22. lanyard for draw bucket - 1.75in. rope
        23. crosstree halyards & downhauls - 1in. hemp rope
        24. standing backstays - 2in. steel wire rope
        25. running backstays - 1.75in steel wire rope
        26. topmast stay - 1.75in. steel wire rope
        27. topmast stay & fore tack tackles - 1.75in. rope
        28. footropes on bowsprit - 2in. hemp rope
        29. barge boat's painter - 3in. bass rope
        30. lead line - 1in. "water-laid" rope [whatever that is/was!]*
        31. "working ropes" stowed on fore hatch cover: 1 x 2in. cotton line
        x 120fm, 1 x 2in. manilla check rope x 30fm., 1 x 9in. tow rope x
        30fm., 2 x 6in. bass ropes x 30fm.
        32. "working ropes" stowed on after hatch cover: 2 x 6in. bass plus 1
        x 3in. manilla x ??? fm., 1 x 2in. mooring wire x 30 fm., 4 x ?in.
        springs x 5 fm.

        Note: where "rope" is unspecified it was probably manilla.

        You really need this book. It's a bible of barge un-rigging and re-
        rigging with dozens of sketches and 184 pp. It's heavy. It is
        distributed by John Beaumont [publisher], The Cottage, Braces Quay,
        Dock Lane, BEAULIEU, Hampshire, SO42 7YJ, UK

        HTH, Regards, Mike

        * BGO - non-stretch/non-shrink qualities - otherwise lead line
        useless!


        <snip>
      • Gerry Elvy
        Mike: You are a wealth of knowledge. I am having so much fun with this project I can t begin to tell you how I feel. This is really a labour of love. By the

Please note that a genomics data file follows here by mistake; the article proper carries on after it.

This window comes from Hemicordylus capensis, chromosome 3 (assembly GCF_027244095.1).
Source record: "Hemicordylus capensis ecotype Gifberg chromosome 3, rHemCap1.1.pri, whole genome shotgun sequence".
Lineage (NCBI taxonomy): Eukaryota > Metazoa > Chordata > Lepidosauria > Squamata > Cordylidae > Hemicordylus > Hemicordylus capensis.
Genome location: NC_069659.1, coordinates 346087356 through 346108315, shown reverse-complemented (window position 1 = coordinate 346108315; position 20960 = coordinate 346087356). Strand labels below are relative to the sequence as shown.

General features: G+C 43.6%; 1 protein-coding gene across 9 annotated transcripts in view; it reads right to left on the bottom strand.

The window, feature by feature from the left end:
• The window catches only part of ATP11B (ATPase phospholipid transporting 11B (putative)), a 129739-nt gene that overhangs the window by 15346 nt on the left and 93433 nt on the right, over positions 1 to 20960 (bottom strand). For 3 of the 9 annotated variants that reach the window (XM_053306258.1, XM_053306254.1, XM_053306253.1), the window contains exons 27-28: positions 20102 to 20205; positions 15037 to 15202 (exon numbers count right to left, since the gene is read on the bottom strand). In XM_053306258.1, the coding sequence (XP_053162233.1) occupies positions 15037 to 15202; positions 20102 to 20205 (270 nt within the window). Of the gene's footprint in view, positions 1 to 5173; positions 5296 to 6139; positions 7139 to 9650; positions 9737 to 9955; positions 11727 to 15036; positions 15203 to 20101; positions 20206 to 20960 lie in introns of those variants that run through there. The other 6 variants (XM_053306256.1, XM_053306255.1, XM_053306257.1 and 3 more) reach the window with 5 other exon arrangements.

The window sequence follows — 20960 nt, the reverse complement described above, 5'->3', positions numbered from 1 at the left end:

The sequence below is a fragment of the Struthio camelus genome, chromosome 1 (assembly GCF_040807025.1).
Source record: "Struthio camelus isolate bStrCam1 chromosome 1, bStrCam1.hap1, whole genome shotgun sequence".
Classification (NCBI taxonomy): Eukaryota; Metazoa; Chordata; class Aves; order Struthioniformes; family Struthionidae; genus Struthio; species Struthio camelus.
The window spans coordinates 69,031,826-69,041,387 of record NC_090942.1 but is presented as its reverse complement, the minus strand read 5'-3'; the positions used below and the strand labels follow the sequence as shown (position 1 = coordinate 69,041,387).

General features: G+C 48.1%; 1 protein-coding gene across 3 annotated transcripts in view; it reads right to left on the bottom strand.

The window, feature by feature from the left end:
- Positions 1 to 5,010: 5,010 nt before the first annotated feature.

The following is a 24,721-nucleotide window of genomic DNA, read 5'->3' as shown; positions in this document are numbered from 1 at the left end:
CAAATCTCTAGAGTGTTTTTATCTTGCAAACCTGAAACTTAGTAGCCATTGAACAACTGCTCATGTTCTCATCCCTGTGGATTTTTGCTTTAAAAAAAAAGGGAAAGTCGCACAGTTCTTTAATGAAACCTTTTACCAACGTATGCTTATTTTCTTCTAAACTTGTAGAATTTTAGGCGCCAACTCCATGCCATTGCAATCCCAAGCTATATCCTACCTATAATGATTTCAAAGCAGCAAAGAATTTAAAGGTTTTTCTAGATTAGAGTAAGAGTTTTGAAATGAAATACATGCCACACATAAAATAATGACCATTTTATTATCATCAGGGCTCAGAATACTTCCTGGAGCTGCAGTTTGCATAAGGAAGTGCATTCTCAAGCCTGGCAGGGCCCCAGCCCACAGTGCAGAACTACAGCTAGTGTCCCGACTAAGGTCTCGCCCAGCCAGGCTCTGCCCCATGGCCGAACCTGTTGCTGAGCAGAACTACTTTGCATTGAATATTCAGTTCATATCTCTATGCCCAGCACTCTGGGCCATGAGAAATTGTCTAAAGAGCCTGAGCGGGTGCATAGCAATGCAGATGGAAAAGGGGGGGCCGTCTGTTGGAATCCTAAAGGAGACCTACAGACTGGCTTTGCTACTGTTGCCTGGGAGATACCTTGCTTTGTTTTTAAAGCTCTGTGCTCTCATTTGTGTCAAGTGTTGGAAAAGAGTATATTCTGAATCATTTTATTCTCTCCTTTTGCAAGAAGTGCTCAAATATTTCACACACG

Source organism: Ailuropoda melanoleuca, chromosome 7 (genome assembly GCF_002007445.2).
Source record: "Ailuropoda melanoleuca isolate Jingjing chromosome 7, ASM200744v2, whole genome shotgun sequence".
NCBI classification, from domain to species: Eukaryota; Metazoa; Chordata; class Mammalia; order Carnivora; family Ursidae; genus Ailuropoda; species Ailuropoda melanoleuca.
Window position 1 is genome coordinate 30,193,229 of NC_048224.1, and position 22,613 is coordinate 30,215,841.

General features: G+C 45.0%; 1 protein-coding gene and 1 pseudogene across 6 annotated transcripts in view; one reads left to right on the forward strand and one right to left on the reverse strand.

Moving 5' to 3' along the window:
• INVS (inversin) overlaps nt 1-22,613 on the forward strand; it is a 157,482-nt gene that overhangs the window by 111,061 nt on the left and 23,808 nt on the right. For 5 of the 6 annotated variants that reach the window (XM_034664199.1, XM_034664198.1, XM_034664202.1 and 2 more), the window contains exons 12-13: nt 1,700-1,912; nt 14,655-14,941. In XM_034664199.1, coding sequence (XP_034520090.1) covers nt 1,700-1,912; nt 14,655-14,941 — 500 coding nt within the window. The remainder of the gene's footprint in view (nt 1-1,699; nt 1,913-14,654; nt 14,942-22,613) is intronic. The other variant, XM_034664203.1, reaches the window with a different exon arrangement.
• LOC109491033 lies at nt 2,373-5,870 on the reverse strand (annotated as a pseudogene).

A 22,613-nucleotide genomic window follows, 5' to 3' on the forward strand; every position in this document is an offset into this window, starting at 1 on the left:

Message 3 of 6 , Mar 23, 2006
           Mike:
          You are a wealth of knowledge. I am having so much fun with this project I can't begin to tell you how I feel. This is really a labour of love.
          By the way when last talking with Michael I mentioned that I was looking at preparing a short bio of those who are and have been interested in Thames Barges. How they got interested, why still interested etc. As I do have a fair amount of time on my hands and there have been so many people over here in the small community that I live in that have taken an interest in my hobby that I thought it would be kind of interesting in passing on this type of info. What do you think? Does it have merrit?
          Thanks again. There really has been a large amount of work doing this for me, and it is appreciated.
          Please keep in touch
           
          Sincerely
           
           
           
          Gerry Elvy
          gelvy@...
           
           
           
           
           
          Add FUN to your email - CLICK HERE!
        • Gerry Elvy
          Hi Mike: Something interesting just came up from an old Navy buddy of mine, he mentioned that the Navy manuals for seamship gave the rope sizes from England in
          Message 4 of 6 , Mar 23, 2006
             Hi Mike:
            Something interesting just came up from an old Navy buddy of mine, he mentioned that the Navy manuals for seamship gave the rope sizes from England in circumfrence rather than dia. until later in the 1900 so that the measurements you gave me from the book 1922 by Harry Bagshaw could possibly be cir. Do you know if this is the case?
            Interesting eh?